Mars has been of interest to humanity since ancient times due to its closeness to Earth. With its reddish hue, it has even been perceived as an omen of destruction or war. However, this proximity may make it a sustainable place to live in the not-so-distant future. With that being said, just how far away is Mars?
How Do We Measure Distance in Space?
Before we talk about Mars, let’s take a look at the different measurements that astronomers use to discuss distance in space.
Miles (or Kilometers)
A common unit of measurement even here on Earth, we can use miles or kilometers to discuss distances in space as well. It actually makes sense for the few objects that are close to us, such as the Moon, Sun, Venus, and even Mars.
One astronomical unit (AU) is equivalent to 92.95 million miles (149.6 million kilometers). Uncoincidentally, one astronomical unit is the average distance from the middle of the Earth to the center of the Sun. This measurement is mainly used to measure distances within our Solar System.
To explain distance into the far reaches of space, we need light. Rather, we use how long it takes light to travel from an object to us on Earth. Light travels at a constant 186,282 miles per second (299,791 kilometers per second) through the vacuum of space. The nearest star outside our Solar System is 4.25 light-years away.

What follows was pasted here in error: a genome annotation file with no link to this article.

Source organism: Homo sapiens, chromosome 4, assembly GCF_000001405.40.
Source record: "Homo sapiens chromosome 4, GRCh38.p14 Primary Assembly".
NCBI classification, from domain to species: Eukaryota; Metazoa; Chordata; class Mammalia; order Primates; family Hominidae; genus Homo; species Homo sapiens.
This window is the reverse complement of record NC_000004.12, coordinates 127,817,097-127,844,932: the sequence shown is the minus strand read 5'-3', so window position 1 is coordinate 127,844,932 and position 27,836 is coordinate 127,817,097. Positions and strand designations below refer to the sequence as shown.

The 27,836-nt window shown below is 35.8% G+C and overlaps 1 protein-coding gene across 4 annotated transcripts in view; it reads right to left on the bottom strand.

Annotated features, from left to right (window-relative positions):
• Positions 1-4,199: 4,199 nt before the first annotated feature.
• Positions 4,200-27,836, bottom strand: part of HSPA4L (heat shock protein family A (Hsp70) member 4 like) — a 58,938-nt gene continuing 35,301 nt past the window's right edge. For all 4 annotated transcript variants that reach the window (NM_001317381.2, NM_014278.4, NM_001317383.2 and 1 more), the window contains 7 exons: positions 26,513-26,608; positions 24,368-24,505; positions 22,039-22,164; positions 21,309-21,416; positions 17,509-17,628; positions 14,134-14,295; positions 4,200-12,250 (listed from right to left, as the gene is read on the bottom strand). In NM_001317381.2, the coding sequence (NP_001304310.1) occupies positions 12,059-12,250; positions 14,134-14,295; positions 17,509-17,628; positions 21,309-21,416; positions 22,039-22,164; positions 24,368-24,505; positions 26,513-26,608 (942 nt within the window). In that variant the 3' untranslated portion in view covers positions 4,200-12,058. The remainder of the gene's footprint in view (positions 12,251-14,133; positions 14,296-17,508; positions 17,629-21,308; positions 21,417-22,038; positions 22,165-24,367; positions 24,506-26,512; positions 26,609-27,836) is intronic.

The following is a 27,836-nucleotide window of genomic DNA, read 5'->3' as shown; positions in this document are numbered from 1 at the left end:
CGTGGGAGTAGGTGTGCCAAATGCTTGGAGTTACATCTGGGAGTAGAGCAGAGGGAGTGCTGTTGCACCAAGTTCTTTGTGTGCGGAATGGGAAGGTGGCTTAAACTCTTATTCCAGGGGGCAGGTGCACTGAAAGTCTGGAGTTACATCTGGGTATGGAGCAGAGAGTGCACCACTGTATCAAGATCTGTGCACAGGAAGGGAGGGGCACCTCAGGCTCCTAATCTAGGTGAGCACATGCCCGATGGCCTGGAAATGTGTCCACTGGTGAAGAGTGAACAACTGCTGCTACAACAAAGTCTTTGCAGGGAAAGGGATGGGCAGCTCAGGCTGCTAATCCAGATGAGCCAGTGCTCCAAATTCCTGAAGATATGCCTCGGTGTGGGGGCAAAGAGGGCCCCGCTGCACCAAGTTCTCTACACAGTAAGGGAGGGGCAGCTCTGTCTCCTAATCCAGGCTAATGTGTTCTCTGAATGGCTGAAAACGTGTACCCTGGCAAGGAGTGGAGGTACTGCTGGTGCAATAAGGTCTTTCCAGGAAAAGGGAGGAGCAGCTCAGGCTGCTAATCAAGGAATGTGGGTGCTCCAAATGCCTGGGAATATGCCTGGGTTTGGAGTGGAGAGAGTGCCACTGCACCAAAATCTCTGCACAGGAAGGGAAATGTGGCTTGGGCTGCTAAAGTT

How Far Is Mars From the Sun?
With these units of measurement in mind, how far is Mars from the Sun? On average, the Red Planet sits 142 million miles (229 million kilometers) away from our star. That’s just about 1.5 AU, meaning Mars is one and a half times the distance from the Sun as Earth is.
However, Mars has a very elliptical orbit. When Mars is at its furthest point from the Sun (called aphelion), it’s 154 million miles (249 million kilometers) away. Half a Martian year later, Mars is closest to the Sun (known as perihelion, just 128 million miles (206 million kilometers) away.
How Far Away Is Mars From the Earth?
The answer to this question is not quite as simple. Both the Earth and Mars are traveling around the Sun at insane speeds. The Earth moves at 67,000 miles per hour (107,800 kilometers per hour), while Mars travels a bit slower at 53,979 miles per hour (86,871 kilometers per hour).
Keep in mind also that Mars is farther from the Sun and has a longer orbit. Where it takes the Earth 365.25 days to make one revolution, it takes Mars nearly double at 687 days. This means these two planets are never the same distance from each other from one day to the next.
Planets at Extreme Distances
We have a good idea of how close or distant these two planets can be to each other by looking at extreme distances.
Mars at Its Closest
The closest that Mars and the Earth could ever be is when Mars is at its nearest point to the Sun (perihelion), and the Earth is furthest away (aphelion). In such an instance, the two would be 33.9 million miles (54.6 million kilometers) from each other. That’s just 0.36 AU.